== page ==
The latest version of the CDD (Compatibility Definition Document) surfaced this week. This document is basically a contract between Google and all of their partners. These partners have to abide by the rules in this document if they wish to use Android and have Google Mobile Services as part of their device. One of the popular rules in the CDD is the fact that the icons in the status bar had to be white. This gained popularity after the Galaxy Note 7 fiasco, in which Samsung opted to make the battery icon green on the "safe" models. Now, people are going through the updated CDD to see what else is new in this document. We've already seen the requirements for Daydream VR-ready smartphones in this document and now there's some changes in terms of updates to the operating system.
First spotted by Ars Technica, there's a new section in the CDD which is section 3.1.1 which reads:
"Android includes the support of extending the managed APIs while keeping the same API level version. Android device implementations MUST preload the AOSP implementation of both the shared library ExtShared and services ExtServices with versions higher than or equal to the minimum versions allowed per each API level."
Now there's not much known about what this actually means. But many are thinking that this is basically like Google Play Services but for AOSP. Those that may be unaware, Google Play Services uses API's to push new features to devices that are running a much older version of Android. By extending the existing API's, without having to change the API version (typically done when an update to the OS is pushed out). Some are referring to this as "Android Extensions". Now that may or may not be the public term for this, but it does describe this portion of the CDD perfectly.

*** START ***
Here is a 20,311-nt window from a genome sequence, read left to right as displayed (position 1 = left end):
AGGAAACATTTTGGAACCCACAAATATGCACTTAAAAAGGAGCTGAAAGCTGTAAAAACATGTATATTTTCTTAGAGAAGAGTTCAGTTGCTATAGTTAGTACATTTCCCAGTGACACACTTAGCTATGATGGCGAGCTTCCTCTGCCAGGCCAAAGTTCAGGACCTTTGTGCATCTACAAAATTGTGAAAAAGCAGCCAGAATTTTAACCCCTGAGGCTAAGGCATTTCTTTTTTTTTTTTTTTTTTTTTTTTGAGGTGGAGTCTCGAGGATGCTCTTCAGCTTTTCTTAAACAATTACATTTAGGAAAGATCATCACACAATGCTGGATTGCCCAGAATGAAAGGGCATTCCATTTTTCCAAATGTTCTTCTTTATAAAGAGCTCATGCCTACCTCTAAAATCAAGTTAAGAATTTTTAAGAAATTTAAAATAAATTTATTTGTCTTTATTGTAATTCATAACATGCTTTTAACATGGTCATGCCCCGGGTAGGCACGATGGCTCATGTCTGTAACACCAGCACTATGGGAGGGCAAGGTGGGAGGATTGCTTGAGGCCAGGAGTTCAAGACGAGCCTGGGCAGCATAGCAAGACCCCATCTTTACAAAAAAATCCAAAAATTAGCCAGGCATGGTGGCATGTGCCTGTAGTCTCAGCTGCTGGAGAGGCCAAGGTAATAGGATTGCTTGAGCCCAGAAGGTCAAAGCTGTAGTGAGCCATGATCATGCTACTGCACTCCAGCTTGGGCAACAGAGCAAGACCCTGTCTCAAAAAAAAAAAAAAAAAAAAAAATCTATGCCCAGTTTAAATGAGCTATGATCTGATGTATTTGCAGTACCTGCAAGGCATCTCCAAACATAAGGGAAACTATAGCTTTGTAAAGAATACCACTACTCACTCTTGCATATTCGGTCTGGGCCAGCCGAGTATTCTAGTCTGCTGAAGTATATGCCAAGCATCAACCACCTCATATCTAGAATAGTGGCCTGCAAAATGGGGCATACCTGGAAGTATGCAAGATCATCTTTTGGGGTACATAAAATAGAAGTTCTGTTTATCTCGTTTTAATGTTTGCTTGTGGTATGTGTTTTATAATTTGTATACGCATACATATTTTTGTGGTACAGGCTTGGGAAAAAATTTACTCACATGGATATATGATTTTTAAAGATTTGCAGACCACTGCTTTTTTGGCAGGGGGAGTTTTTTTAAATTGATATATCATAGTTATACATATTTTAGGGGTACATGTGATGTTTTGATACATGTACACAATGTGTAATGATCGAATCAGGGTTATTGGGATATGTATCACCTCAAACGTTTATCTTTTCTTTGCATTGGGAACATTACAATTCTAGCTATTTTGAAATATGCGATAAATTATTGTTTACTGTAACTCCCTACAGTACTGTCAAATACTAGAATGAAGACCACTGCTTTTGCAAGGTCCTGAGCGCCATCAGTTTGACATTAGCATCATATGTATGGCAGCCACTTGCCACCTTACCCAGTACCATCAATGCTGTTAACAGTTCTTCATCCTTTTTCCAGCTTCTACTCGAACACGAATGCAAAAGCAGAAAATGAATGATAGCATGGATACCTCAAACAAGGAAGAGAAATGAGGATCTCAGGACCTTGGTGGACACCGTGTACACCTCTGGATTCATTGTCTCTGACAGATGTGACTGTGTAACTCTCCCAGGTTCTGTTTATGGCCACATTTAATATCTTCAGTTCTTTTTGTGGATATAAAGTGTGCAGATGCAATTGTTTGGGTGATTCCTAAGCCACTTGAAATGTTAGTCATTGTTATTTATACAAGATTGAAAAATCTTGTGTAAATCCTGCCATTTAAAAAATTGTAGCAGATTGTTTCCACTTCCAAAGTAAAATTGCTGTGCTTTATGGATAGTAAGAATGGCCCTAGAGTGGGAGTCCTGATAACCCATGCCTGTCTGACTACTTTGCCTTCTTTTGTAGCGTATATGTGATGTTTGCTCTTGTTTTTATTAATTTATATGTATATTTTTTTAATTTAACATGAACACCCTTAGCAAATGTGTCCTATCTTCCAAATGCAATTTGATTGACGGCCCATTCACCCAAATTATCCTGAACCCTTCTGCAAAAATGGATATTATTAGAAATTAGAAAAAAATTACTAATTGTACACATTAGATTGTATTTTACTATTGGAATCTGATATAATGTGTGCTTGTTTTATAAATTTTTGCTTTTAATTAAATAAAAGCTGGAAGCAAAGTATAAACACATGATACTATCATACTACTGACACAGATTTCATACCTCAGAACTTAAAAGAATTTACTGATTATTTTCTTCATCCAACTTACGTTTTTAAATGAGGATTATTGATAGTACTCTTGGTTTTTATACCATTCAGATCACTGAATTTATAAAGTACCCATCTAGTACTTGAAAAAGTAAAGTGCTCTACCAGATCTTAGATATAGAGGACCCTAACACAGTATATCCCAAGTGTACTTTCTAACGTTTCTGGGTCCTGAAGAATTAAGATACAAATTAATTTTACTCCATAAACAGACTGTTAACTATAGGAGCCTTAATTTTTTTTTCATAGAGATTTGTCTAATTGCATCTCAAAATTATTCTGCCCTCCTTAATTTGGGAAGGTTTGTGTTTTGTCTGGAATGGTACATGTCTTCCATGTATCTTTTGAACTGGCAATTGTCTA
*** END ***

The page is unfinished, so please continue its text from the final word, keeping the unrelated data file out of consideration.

This may not improve fragmentation on Android, a word that Apple likes to throw around about Android quite often. As it would allow users to stay on an older version of Android, but still get newer features and updates. However, the more important part of this is security. Android Extensions should definitely help out with security, with Google being able to push out updates quicker, and without needing to go through carriers and OEMs, like they do currently with a full OS update. Again, it seems a whole lot like what Google Play Services is already doing.